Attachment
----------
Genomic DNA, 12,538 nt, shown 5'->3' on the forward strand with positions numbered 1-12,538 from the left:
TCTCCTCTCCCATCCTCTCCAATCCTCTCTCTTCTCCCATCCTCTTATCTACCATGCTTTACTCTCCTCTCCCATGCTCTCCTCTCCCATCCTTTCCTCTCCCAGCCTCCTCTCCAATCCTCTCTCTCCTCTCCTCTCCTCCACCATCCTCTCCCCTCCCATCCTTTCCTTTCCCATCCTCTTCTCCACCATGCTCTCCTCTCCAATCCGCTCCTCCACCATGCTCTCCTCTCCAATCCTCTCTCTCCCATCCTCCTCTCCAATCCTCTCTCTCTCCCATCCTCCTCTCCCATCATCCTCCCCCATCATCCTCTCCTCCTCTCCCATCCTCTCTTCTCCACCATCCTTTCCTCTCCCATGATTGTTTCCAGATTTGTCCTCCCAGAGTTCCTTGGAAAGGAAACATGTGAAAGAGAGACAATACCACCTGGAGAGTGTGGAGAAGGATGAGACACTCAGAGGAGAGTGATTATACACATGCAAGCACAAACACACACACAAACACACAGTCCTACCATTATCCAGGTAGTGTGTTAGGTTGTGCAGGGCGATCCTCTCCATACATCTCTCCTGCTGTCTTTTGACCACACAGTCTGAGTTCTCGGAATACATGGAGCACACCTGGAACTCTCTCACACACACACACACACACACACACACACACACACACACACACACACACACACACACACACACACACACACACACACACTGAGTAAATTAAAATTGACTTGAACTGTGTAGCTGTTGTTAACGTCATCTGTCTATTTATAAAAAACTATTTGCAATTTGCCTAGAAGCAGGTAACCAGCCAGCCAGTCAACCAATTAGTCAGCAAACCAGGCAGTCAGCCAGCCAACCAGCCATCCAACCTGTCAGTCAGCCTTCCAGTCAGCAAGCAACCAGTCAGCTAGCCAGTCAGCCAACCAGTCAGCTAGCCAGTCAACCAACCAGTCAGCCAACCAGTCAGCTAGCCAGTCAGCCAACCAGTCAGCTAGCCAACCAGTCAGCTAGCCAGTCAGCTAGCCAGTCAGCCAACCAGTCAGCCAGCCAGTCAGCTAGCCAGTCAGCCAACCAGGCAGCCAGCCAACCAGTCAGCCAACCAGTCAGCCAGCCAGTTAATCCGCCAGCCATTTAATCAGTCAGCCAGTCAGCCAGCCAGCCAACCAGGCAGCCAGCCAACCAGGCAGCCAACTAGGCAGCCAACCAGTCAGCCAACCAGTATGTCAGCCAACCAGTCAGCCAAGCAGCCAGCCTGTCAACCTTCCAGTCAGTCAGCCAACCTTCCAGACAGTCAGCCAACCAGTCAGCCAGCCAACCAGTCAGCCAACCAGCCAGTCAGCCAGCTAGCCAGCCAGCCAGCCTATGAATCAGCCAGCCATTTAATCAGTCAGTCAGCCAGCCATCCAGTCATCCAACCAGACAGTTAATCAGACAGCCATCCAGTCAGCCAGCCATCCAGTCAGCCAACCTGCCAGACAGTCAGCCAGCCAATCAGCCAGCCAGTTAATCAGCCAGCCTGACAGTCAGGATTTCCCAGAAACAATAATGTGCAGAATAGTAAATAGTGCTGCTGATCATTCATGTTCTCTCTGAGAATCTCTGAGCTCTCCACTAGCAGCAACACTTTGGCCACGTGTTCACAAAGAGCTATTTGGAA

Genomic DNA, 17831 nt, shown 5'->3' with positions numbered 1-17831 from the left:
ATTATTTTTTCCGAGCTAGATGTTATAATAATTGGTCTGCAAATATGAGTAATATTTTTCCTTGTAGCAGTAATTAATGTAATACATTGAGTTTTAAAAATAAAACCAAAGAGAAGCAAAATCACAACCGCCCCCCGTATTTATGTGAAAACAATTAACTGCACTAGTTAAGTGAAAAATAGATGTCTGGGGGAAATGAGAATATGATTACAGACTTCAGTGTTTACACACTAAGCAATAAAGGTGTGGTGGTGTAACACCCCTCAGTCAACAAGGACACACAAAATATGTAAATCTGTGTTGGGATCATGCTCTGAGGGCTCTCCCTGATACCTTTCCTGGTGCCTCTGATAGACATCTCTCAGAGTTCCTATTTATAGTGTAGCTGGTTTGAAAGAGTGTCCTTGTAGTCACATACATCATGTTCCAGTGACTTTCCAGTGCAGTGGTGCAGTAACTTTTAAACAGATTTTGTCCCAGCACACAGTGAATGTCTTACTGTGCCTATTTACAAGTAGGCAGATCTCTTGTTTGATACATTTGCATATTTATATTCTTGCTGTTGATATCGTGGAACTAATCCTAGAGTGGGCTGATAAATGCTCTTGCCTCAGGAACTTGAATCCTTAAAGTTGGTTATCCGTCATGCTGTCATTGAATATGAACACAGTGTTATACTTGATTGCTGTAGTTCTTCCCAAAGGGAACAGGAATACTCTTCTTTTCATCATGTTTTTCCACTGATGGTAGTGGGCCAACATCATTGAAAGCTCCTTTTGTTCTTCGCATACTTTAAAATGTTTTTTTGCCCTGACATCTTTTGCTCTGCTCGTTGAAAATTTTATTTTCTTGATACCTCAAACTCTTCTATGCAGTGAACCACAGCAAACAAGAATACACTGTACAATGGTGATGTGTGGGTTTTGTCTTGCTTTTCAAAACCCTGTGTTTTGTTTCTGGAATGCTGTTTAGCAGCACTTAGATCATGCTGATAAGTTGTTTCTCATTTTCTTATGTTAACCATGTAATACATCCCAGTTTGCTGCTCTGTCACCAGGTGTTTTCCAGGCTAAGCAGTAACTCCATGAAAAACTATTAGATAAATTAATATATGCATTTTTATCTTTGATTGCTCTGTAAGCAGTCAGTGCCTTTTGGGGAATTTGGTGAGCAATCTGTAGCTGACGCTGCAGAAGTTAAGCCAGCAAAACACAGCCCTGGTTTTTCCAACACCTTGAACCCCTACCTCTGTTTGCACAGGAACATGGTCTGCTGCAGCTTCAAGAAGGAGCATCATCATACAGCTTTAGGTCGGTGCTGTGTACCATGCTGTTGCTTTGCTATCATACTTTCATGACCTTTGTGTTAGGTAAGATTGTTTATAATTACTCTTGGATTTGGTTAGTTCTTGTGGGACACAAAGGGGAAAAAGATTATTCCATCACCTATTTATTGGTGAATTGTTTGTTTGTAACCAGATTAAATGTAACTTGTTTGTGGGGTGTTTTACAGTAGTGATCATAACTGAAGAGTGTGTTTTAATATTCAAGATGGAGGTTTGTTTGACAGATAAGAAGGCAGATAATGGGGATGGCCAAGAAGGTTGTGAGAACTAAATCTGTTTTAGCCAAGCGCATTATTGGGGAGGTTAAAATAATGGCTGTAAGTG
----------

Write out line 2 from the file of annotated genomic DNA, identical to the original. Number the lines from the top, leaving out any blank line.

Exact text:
TCTCCTCTCCCATCCTCTCCAATCCTCTCTCTTCTCCCATCCTCTTATCTACCATGCTTTACTCTCCTCTCCCATGCTCTCCTCTCCCATCCTTTCCTCTCCCAGCCTCCTCTCCAATCCTCTCTCTCCTCTCCTCTCCTCCACCATCCTCTCCCCTCCCATCCTTTCCTTTCCCATCCTCTTCTCCACCATGCTCTCCTCTCCAATCCGCTCCTCCACCATGCTCTCCTCTCCAATCCTCTCTCTCCCATCCTCCTCTCCAATCCTCTCTCTCTCCCATCCTCCTCTCCCATCATCCTCCCCCATCATCCTCTCCTCCTCTCCCATCCTCTCTTCTCCACCATCCTTTCCTCTCCCATGATTGTTTCCAGATTTGTCCTCCCAGAGTTCCTTGGAAAGGAAACATGTGAAAGAGAGACAATACCACCTGGAGAGTGTGGAGAAGGATGAGACACTCAGAGGAGAGTGATTATACACATGCAAGCACAAACACACACACAAACACACAGTCCTACCATTATCCAGGTAGTGTGTTAGGTTGTGCAGGGCGATCCTCTCCATACATCTCTCCTGCTGTCTTTTGACCACACAGTCTGAGTTCTCGGAATACATGGAGCACACCTGGAACTCTCTCACACACACACACACACACACACACACACACACACACACACACACACACACACACACACACACACACACACACACACACTGAGTAAATTAAAATTGACTTGAACTGTGTAGCTGTTGTTAACGTCATCTGTCTATTTATAAAAAACTATTTGCAATTTGCCTAGAAGCAGGTAACCAGCCAGCCAGTCAACCAATTAGTCAGCAAACCAGGCAGTCAGCCAGCCAACCAGCCATCCAACCTGTCAGTCAGCCTTCCAGTCAGCAAGCAACCAGTCAGCTAGCCAGTCAGCCAACCAGTCAGCTAGCCAGTCAACCAACCAGTCAGCCAACCAGTCAGCTAGCCAGTCAGCCAACCAGTCAGCTAGCCAACCAGTCAGCTAGCCAGTCAGCTAGCCAGTCAGCCAACCAGTCAGCCAGCCAGTCAGCTAGCCAGTCAGCCAACCAGGCAGCCAGCCAACCAGTCAGCCAACCAGTCAGCCAGCCAGTTAATCCGCCAGCCATTTAATCAGTCAGCCAGTCAGCCAGCCAGCCAACCAGGCAGCCAGCCAACCAGGCAGCCAACTAGGCAGCCAACCAGTCAGCCAACCAGTATGTCAGCCAACCAGTCAGCCAAGCAGCCAGCCTGTCAACCTTCCAGTCAGTCAGCCAACCTTCCAGACAGTCAGCCAACCAGTCAGCCAGCCAACCAGTCAGCCAACCAGCCAGTCAGCCAGCTAGCCAGCCAGCCAGCCTATGAATCAGCCAGCCATTTAATCAGTCAGTCAGCCAGCCATCCAGTCATCCAACCAGACAGTTAATCAGACAGCCATCCAGTCAGCCAGCCATCCAGTCAGCCAACCTGCCAGACAGTCAGCCAGCCAATCAGCCAGCCAGTTAATCAGCCAGCCTGACAGTCAGGATTTCCCAGAAACAATAATGTGCAGAATAGTAAATAGTGCTGCTGATCATTCATGTTCTCTCTGAGAATCTCTGAGCTCTCCACTAGCAGCAACACTTTGGCCACGTGTTCACAAAGAGCTATTTGGAA